Grand Valley will launch the world premiere of a new play that tells the personal stories of several Iraq War participants. The university’s Theatre Program commissioned the play from alumnus Max Bush, ’72, an award-winning playwright and director, whose plays are widely produced on professional, educational and amateur stages across the country and internationally.
Six performances of “An Identified Enemy” are scheduled in the Louis Armstrong Theatre, Performing Arts Center, on the Allendale campus, November 9, 10, 15 and 16, at 7:30 p.m., and November 11 and 17, at 2 p.m. Tickets, from $6-12, are available from all Startickets outlets (www.startickets.com, with a $3 service fee), or from the university Box Office from noon–5 p.m. weekdays. Veterans and their families will receive free admission to all performances. Call (616) 331-2300 for more information.
“An Identified Enemy” tells the story of Jamie Foster, an Iraqi war veteran who has recently returned to civilian life. Jamie and his girlfriend, Della, another Iraq War vet, have enrolled in college and are trying to re-adjust to civilian life. Jamie spends most of his time worrying about the fate of his Iraqi friend, Jalil, who saved his life from an IED explosion in Baghdad. Jamie was never certain whether or not Jalil knew the bomb had been planted. Della tries to encourage Jamie to “move on” and put the war behind him, but Jalil’s fate gnaws at Jamie. The story is set in Baghdad and Michigan, and the characters include soldiers, Iraqi men and women, civilian contractors, prison officials, intelligence officers, translators and others.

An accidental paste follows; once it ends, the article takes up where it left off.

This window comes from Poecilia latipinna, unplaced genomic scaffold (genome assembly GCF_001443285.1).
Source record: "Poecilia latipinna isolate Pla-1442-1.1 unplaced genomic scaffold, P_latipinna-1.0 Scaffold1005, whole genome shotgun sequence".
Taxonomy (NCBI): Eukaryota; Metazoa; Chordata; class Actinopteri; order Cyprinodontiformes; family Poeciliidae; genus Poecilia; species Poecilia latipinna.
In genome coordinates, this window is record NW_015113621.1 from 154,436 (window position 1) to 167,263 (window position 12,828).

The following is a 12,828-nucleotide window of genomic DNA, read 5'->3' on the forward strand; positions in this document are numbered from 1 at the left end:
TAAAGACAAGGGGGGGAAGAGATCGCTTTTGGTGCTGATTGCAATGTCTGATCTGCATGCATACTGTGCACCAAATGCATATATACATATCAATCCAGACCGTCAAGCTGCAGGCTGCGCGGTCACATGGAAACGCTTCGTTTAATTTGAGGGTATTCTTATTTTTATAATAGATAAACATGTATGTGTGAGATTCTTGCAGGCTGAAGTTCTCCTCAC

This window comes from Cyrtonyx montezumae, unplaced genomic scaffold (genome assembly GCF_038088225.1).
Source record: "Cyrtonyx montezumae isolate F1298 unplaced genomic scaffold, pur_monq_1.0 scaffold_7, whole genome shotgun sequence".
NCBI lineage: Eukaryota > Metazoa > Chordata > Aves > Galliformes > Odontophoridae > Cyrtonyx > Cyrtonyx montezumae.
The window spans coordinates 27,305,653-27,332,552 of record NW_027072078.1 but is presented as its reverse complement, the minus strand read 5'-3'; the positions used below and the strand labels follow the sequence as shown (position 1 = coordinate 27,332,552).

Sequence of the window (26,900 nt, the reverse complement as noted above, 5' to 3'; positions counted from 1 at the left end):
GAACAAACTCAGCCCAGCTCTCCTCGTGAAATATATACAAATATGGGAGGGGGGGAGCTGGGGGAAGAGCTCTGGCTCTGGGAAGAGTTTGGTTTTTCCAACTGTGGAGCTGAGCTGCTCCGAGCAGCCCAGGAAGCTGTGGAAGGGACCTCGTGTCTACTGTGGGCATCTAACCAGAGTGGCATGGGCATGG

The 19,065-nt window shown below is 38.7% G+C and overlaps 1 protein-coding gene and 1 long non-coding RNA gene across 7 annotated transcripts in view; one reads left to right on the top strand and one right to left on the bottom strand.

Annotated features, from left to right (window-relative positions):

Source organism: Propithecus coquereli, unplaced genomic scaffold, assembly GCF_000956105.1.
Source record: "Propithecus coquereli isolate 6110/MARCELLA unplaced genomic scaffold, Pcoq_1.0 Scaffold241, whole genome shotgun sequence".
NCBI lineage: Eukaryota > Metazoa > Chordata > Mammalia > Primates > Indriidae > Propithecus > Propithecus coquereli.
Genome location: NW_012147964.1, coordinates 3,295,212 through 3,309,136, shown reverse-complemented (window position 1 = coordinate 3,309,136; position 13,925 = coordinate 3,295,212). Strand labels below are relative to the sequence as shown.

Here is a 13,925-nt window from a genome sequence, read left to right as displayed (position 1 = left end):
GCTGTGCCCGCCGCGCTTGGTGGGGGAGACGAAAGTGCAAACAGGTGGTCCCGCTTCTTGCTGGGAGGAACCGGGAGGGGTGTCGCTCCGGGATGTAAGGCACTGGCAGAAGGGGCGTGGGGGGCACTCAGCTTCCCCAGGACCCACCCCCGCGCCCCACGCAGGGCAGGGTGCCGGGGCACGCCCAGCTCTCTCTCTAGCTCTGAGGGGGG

The play and its production have been in development since January. Bush took great efforts toward authenticity, working with a company of 10 students in a specially created 50-hour workshop, and with help from U.S. military veterans and civilian contractors with the Defense Department, and the cooperation of local groups, including the U.S. Army Reserve post in Walker.
Students in the 17-member student cast include Navy veteran Ryan Jackson in the role of Baghdad street vendor Jalil; Syrian-born Baschar Umran in the leading role of Jamie Foster; and Army veteran Brian Hudson playing the part of Paul Strock, a Defense Department prisons expert. Playing the leading female role of Della is Bridgett Vanderhoof, a McNair scholar.
“Like other plays of mine which are framed by war, the political issues are not the centerpiece,” said Bush. “Rather, they serve as the backdrop for stories about relationships between characters and struggles they each hold within themselves.”
A free reception for the audience will be offered in the lobby following the opening night performance on November 9. Two audience-response panels will be held onstage following performances on November 11 (Veterans Day) and November 15. Faculty experts on Mideastern affairs, Islamic history and foreign policy will join with Mideastern exchange students and military veterans to deliver short responses to the play, answer questions and provide a public forum for discussing issues such as extraordinary rendition, post-traumatic stress, cultural conflict, racial tolerance, and other topics.
The production by the School of Communications, as part of its Cultural Diversity in Theatre Program, is directed by Roger Ellis, senior theatre faculty member and Army veteran. Film and video production student Zachary Hampel will produce all of the video effects projected onstage, while student audio designers Dennis Dembeck and Christopher Greene will produce all of the sound effects. The campus performances are also supported by the Office of Multicultural Affairs, Middle Eastern Studies, Office of Inclusion and Equity, Alumni Relations, and Brooks College of Interdisciplinary Studies.